Going into the race I had a lot of pressure. There was a lot of talk in my company that I could dethrone the long standing running champ of the company. This running king is a very talented individual who, in comparison to me, doesn’t train at all. Still he runs incredibly fast. I didn’t think I could beat him but I thought I might come close and maybe, just maybe, under perfect conditions beat him.
I didn’t prepare optimally for this race because this race isn’t all that important to me. It’s a strange distance (3.5 miles), it isn’t chip timed, and it’s crowded. Still, I don’t do short races often and I’ve been wanting to see what I’m capable of for the short stuff. …And of course the pressure of wanting to dethrone the king. Qualifying for Boston is a more important goal and I didn’t want to sacrifice my weekly mileage for this race so instead of resting properly I shifted around my miles. It was a decent compromise.
Instead of having two mid-length runs on Tuesday and Wednesday I ran a few extra miles on Tuesday and kept things short on Wednesday and Thursday afternoon. The longer run on Tuesday (14.6 miles) tired me out. I could feel that my legs were tired for the rest of the week. On Thursday afternoon, hours before the race, my legs ached a bit — not a lot but it was noticeable. How much this impacted my performance I’ll never know. I suspect the worst it did was slow down my finishing kick.
I’ve been wanting to try out racing flats and decided to do so for this race. Racing flats are just lightweight running sneakers designed for racing. They are very light, don’t last long, and have very little support. The last thing you should do is use brand new sneakers for the first time in a race. It’s even worse to use sneakers that are completely different than you’ve ever worn. But that’s what I decided to do. Afterall it is only 3.5 miles. Plus I put 2 miles on the shoes during my warmup!
John and I did our warmup together which consisted of an easy mile, a faster mile, a pee break, and some short strides with some bounding. Much of this we learned about at the GRTC Spring Track Clinic this year. We lined up very close to the start line this year. I felt justified lining up close enough to see the winners because I expected to run a sub 6:30 paced race.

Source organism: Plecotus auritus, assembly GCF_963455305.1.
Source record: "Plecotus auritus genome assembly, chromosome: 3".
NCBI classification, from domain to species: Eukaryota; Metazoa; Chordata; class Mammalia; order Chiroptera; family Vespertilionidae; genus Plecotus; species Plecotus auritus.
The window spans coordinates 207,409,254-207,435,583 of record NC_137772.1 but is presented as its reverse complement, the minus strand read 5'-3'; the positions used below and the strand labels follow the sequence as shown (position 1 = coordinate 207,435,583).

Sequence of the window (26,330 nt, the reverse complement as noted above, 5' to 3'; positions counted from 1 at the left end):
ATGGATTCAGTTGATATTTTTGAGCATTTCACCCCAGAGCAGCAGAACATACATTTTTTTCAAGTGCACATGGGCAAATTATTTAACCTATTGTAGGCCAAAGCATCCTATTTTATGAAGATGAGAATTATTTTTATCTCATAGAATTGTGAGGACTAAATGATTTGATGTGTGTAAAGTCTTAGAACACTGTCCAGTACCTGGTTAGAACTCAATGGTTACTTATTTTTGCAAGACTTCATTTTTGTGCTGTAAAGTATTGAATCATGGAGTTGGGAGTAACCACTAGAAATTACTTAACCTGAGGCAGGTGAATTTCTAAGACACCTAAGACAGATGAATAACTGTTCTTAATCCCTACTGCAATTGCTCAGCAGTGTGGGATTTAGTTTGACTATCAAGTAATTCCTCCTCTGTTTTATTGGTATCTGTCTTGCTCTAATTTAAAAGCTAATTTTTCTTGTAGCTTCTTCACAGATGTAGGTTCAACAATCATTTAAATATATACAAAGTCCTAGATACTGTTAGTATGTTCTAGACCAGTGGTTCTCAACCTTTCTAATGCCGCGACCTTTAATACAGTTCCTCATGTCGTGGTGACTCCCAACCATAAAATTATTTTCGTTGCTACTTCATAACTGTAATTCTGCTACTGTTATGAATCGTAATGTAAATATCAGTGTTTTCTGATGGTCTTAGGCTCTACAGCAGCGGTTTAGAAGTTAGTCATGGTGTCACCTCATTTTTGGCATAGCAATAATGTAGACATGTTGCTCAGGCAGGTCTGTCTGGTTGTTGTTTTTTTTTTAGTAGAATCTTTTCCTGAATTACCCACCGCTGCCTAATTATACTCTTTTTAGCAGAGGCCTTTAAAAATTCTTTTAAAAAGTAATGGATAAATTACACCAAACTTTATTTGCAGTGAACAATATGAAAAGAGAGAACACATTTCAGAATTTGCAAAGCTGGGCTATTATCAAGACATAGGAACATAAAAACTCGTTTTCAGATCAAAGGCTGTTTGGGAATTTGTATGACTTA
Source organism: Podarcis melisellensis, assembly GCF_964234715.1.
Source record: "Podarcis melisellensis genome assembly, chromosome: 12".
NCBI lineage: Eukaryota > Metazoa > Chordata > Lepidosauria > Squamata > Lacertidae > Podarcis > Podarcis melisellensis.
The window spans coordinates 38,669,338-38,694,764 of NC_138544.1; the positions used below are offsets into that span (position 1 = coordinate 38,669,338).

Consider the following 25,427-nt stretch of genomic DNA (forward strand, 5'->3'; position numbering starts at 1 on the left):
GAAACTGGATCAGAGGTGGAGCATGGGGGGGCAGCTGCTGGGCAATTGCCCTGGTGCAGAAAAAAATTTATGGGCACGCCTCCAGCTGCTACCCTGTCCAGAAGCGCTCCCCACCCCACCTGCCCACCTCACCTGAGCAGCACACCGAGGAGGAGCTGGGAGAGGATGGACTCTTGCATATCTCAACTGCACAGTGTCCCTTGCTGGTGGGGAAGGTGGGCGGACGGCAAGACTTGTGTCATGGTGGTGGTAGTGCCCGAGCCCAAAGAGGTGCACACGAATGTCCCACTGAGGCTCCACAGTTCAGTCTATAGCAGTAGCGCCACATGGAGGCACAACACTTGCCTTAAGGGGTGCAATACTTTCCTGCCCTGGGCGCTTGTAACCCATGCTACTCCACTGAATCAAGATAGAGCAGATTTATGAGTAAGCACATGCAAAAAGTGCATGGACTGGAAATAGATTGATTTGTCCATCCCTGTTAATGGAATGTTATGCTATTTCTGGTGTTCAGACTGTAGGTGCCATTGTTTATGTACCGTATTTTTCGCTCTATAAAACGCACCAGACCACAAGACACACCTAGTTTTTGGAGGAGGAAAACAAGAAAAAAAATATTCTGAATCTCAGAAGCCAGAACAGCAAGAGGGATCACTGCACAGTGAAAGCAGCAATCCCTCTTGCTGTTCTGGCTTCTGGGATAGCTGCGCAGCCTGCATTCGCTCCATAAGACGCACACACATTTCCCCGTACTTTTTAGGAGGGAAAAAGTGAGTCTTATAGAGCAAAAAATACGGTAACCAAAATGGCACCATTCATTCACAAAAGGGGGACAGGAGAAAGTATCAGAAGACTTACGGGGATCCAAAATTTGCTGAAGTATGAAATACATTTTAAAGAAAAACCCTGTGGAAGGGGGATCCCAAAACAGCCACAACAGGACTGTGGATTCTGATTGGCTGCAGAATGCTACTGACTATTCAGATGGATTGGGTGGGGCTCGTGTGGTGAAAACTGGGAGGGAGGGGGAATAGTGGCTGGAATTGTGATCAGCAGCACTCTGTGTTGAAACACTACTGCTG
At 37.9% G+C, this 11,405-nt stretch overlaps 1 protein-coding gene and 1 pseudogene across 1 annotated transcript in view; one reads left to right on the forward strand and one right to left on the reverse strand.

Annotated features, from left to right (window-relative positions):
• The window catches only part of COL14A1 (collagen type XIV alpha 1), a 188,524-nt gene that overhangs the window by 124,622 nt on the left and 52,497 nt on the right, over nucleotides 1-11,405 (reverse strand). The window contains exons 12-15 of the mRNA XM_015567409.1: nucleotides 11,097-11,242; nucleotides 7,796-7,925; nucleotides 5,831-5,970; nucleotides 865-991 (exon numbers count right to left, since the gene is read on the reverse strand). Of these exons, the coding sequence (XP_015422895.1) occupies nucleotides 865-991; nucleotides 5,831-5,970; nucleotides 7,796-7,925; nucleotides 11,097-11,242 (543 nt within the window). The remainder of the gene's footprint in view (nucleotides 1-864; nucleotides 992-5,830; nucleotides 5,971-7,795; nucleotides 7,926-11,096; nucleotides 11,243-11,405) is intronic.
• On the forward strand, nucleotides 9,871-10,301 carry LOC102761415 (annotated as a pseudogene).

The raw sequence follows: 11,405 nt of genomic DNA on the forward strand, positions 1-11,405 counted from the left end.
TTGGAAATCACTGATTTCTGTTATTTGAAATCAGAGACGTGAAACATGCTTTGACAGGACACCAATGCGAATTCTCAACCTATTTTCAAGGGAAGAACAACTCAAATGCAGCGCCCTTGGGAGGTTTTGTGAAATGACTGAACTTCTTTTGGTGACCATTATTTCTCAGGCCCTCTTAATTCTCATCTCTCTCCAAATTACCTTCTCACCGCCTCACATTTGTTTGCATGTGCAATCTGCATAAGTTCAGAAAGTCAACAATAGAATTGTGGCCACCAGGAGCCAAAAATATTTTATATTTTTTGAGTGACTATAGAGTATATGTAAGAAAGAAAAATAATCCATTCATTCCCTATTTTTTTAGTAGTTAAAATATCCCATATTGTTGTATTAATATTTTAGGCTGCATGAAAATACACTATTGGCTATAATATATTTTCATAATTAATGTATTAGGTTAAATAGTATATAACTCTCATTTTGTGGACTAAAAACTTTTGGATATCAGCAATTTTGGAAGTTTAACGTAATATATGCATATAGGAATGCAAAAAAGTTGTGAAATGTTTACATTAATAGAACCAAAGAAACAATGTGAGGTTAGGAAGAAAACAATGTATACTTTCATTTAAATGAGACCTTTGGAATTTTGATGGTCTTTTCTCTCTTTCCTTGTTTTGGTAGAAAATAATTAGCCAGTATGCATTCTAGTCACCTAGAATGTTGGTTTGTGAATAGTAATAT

Before the race started it rained. During the race it poured. I didn’t even think about the rain except towards the end when it came down so hard that the streets started to flood and it was difficult to see. It never bothered me though — it was fun. For most of the race I could see the king about 30 yards in front of me. His majesty appeared to be running with no effort. How he ran kicking his legs up so high I’ll never know. Slowly, ever so slowly I closed the 30 yard gap. This was a new experience for me. This is the first time I was racing a bit more against a person than against the clock. I’ve run with Mark before but that’s a much more friendly sort of thing. This time I was considering strategy. Should I try to deal a mental blow by breezing past him and pray that I could hold on? Should I try to stay behind him secretly until the end and then sprint by hoping that he had nothing left? I chose for the second option tucking in behind his royal majesty but alas that plan failed. He must have heard the rain drops splashing on my bald head because, at about 2.5 miles, he peaked over his shoulder and said “I knew it!”
From that point we ran together until the last few hundred meters. I asked “Finish together or fight?” He said “together.” Knowing that I couldn’t possibly finish together I told him so. I didn’t want to say that we should finish together and then sprint to the finish. That’s not cool at all. In the last few hundred meters he took off but encouraged me to come with him. I couldn’t. I didn’t have enough left. As I rounded the corner I could see him and the finish. I gave it all that I had left and I almost caught him. We finished in the same official time, 21:13 but he finished a step in front of me. I ended up literally runnning into the heels of another runner at the finish.
This race gave me a big confidence boost. I nearly dethroned the king. I ran a 6:04 paced race! My sub 20 minute 5k goal seemed silly now (6:04 for 5k is in the 18:50 range). I did well in a race of many thousands of runners (with maybe hundreds of serious runners).
Although I’ve done only 4 track workouts I think they helped me with this short and fast stuff. I believe the track stuff shaved 5-15 seconds per mile off of my time. The track workouts taught me how to run fast. I know what it feels like to run fast. I wasn’t huffing and puffing. It wasn’t easy but I was running smoothly and quickly. The track sessions taught me that.
Maybe, just maybe, my goal to qualify for Boston this December isn’t so crazy. Maybe I can do this!